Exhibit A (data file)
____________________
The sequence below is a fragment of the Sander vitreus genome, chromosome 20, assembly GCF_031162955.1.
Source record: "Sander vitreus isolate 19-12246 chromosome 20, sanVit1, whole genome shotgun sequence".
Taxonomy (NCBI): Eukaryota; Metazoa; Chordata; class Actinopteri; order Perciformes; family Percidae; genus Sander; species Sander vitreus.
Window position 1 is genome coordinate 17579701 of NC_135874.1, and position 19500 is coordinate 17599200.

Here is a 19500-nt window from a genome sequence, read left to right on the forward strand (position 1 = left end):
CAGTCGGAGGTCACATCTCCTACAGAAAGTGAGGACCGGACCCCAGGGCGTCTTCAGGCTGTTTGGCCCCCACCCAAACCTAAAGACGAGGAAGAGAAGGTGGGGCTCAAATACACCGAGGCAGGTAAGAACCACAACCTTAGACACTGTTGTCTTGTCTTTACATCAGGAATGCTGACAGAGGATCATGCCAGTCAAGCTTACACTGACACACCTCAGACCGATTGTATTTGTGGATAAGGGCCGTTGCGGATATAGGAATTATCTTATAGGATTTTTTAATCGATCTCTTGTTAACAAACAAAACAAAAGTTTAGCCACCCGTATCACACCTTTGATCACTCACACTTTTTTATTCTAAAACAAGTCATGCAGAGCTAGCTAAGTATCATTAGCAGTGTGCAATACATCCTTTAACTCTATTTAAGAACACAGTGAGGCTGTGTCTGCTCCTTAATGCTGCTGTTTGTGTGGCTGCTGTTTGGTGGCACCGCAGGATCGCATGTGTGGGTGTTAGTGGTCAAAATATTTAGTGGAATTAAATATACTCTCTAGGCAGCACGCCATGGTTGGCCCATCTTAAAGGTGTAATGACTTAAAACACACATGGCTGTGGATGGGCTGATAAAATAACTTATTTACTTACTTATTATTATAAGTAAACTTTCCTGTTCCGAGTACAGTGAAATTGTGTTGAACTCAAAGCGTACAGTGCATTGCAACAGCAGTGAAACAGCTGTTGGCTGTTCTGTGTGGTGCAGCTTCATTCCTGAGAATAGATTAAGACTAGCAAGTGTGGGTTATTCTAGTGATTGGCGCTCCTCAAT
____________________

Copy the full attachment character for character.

The sequence below is a fragment of the Sander vitreus genome, chromosome 20, assembly GCF_031162955.1.
Source record: "Sander vitreus isolate 19-12246 chromosome 20, sanVit1, whole genome shotgun sequence".
Taxonomy (NCBI): Eukaryota; Metazoa; Chordata; class Actinopteri; order Perciformes; family Percidae; genus Sander; species Sander vitreus.
Window position 1 is genome coordinate 17579701 of NC_135874.1, and position 19500 is coordinate 17599200.

Here is a 19500-nt window from a genome sequence, read left to right on the forward strand (position 1 = left end):
CAGTCGGAGGTCACATCTCCTACAGAAAGTGAGGACCGGACCCCAGGGCGTCTTCAGGCTGTTTGGCCCCCACCCAAACCTAAAGACGAGGAAGAGAAGGTGGGGCTCAAATACACCGAGGCAGGTAAGAACCACAACCTTAGACACTGTTGTCTTGTCTTTACATCAGGAATGCTGACAGAGGATCATGCCAGTCAAGCTTACACTGACACACCTCAGACCGATTGTATTTGTGGATAAGGGCCGTTGCGGATATAGGAATTATCTTATAGGATTTTTTAATCGATCTCTTGTTAACAAACAAAACAAAAGTTTAGCCACCCGTATCACACCTTTGATCACTCACACTTTTTTATTCTAAAACAAGTCATGCAGAGCTAGCTAAGTATCATTAGCAGTGTGCAATACATCCTTTAACTCTATTTAAGAACACAGTGAGGCTGTGTCTGCTCCTTAATGCTGCTGTTTGTGTGGCTGCTGTTTGGTGGCACCGCAGGATCGCATGTGTGGGTGTTAGTGGTCAAAATATTTAGTGGAATTAAATATACTCTCTAGGCAGCACGCCATGGTTGGCCCATCTTAAAGGTGTAATGACTTAAAACACACATGGCTGTGGATGGGCTGATAAAATAACTTATTTACTTACTTATTATTATAAGTAAACTTTCCTGTTCCGAGTACAGTGAAATTGTGTTGAACTCAAAGCGTACAGTGCATTGCAACAGCAGTGAAACAGCTGTTGGCTGTTCTGTGTGGTGCAGCTTCATTCCTGAGAATAGATTAAGACTAGCAAGTGTGGGTTATTCTAGTGATTGGCGCTCCTCAAT